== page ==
Should loneliness among older adults be considered a public health issue?
In a recent article, Next Avenue, a national service for America’s 50+ population, shined a light on a common aging problem that tends to be ignored—loneliness.
According to the article, The Campaign to End Loneliness, a London-based charity working to address this problem, estimates that one million citizens in the UK suffer from feelings of isolation and points to research to defend their position that it should in fact be considered a public health issue. It not only affects us mentally, but physically as well, often impacting other health conditions. “The reality is that loneliness and isolation are both a metaphysical disruption – we are social beings and thrive with true connections to others – and a health problem. Increasing evidence points to an association of strong social connections with both increased well being in later life and longevity,” explained Sarah H. Kagan, PhD, RN, professor of Gerontological Nursing at the University of Pennsylvania.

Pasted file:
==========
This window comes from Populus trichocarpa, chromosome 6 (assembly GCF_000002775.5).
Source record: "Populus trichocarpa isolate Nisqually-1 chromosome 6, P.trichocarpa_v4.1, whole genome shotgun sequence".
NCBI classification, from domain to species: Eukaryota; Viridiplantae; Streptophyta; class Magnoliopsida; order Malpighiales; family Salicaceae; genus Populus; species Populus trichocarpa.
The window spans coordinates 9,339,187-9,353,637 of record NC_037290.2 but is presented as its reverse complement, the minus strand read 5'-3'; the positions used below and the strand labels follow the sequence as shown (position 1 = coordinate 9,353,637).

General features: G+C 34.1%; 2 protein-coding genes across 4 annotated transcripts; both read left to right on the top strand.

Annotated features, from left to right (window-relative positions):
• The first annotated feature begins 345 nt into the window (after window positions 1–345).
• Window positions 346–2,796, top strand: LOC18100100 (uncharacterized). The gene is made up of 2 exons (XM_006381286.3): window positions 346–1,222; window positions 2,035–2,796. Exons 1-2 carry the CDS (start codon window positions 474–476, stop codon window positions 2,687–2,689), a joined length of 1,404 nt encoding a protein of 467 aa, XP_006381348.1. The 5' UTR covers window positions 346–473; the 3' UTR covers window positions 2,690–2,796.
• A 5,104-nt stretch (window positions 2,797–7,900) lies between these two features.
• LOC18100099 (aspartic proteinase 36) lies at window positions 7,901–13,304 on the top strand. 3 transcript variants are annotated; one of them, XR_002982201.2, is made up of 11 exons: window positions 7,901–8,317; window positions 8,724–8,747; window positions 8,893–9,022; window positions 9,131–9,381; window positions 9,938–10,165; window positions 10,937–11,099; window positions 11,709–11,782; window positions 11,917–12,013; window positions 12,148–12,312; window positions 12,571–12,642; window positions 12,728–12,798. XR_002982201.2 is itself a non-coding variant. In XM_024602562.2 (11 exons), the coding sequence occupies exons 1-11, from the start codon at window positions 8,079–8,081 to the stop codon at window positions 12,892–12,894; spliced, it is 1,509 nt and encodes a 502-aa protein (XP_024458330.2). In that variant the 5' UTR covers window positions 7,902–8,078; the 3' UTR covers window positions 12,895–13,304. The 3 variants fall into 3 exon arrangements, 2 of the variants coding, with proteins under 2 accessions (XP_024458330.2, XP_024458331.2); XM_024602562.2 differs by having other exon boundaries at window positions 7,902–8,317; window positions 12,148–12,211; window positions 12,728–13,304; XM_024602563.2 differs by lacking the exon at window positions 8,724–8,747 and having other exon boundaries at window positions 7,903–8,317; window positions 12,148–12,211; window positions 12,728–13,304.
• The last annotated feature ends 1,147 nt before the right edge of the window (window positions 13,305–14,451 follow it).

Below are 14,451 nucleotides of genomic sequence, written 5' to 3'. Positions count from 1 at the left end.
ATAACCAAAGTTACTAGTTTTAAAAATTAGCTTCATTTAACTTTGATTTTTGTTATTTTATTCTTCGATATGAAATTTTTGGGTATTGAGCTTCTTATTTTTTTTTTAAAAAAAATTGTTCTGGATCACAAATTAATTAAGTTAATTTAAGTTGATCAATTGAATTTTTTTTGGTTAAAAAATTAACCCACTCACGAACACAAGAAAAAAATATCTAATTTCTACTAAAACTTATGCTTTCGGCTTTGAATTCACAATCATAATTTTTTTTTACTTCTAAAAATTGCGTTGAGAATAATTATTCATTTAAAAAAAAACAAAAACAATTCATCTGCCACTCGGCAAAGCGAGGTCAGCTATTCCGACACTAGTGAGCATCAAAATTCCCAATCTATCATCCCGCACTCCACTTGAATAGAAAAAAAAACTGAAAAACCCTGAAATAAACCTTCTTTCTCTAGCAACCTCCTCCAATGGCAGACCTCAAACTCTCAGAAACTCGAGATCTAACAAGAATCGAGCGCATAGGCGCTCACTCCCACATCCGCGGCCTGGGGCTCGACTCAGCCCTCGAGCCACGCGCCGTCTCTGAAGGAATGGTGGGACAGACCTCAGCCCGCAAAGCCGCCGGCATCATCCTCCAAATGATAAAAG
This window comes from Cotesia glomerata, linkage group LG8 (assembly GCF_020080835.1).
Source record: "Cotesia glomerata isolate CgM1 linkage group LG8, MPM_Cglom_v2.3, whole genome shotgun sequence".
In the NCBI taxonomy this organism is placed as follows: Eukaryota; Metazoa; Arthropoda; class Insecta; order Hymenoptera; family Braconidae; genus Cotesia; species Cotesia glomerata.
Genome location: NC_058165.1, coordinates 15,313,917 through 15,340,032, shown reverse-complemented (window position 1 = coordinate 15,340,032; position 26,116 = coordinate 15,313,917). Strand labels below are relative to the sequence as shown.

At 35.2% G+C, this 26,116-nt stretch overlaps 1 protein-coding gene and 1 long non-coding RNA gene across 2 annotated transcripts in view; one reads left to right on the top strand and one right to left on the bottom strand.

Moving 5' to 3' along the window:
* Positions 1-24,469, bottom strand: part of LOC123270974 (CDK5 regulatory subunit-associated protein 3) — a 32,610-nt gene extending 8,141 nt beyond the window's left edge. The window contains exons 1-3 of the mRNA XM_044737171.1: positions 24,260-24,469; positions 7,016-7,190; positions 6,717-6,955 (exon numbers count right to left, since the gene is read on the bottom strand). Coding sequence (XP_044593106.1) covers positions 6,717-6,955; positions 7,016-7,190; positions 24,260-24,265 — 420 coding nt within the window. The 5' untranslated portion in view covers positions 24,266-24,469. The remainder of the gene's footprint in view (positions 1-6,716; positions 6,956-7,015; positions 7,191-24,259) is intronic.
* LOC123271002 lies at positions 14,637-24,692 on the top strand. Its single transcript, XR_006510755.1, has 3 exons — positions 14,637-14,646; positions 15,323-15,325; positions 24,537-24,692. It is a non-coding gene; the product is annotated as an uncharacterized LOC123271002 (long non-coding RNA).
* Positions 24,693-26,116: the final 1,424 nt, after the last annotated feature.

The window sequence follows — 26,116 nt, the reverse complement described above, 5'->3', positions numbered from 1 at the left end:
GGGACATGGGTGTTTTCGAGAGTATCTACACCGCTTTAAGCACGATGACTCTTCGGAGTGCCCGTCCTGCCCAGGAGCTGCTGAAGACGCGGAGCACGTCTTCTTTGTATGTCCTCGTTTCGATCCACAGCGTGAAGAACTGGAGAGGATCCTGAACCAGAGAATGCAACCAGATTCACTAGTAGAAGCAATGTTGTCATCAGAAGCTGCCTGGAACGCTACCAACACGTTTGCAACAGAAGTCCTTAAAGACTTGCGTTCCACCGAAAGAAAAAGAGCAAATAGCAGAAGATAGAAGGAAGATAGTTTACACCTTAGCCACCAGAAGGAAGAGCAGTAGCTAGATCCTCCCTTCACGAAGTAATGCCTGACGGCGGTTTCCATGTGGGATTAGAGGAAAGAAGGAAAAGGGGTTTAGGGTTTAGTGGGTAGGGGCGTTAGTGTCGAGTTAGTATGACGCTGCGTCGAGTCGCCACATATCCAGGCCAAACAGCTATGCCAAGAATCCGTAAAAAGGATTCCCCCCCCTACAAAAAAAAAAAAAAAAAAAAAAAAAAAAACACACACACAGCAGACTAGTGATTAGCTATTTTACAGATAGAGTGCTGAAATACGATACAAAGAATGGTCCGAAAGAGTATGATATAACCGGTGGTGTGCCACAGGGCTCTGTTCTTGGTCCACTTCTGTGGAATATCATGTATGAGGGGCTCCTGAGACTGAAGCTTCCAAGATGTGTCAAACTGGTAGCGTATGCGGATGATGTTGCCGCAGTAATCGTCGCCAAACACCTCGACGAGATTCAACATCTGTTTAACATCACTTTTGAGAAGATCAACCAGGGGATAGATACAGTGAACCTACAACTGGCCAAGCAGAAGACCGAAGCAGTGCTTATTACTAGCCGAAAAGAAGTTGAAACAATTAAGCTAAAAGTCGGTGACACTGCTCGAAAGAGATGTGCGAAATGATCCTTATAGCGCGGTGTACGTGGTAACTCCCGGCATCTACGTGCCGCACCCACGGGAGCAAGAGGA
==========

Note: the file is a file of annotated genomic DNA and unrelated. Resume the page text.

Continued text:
Dr. Kagan often addresses issues similar to this in her column on “Myths of Aging.” She stresses the idea that happiness among older adults tends to be significantly higher in those who maintain healthy social relationships, and at a population level, these individuals with closer relationships tend to live longer. Essentially, this is the central mission of her work—to help the aging community not only to live longer, but to live happier and healthier as well.
Read more in the full Next Avenue Article here: The Aging Problem We Don’t Talk About
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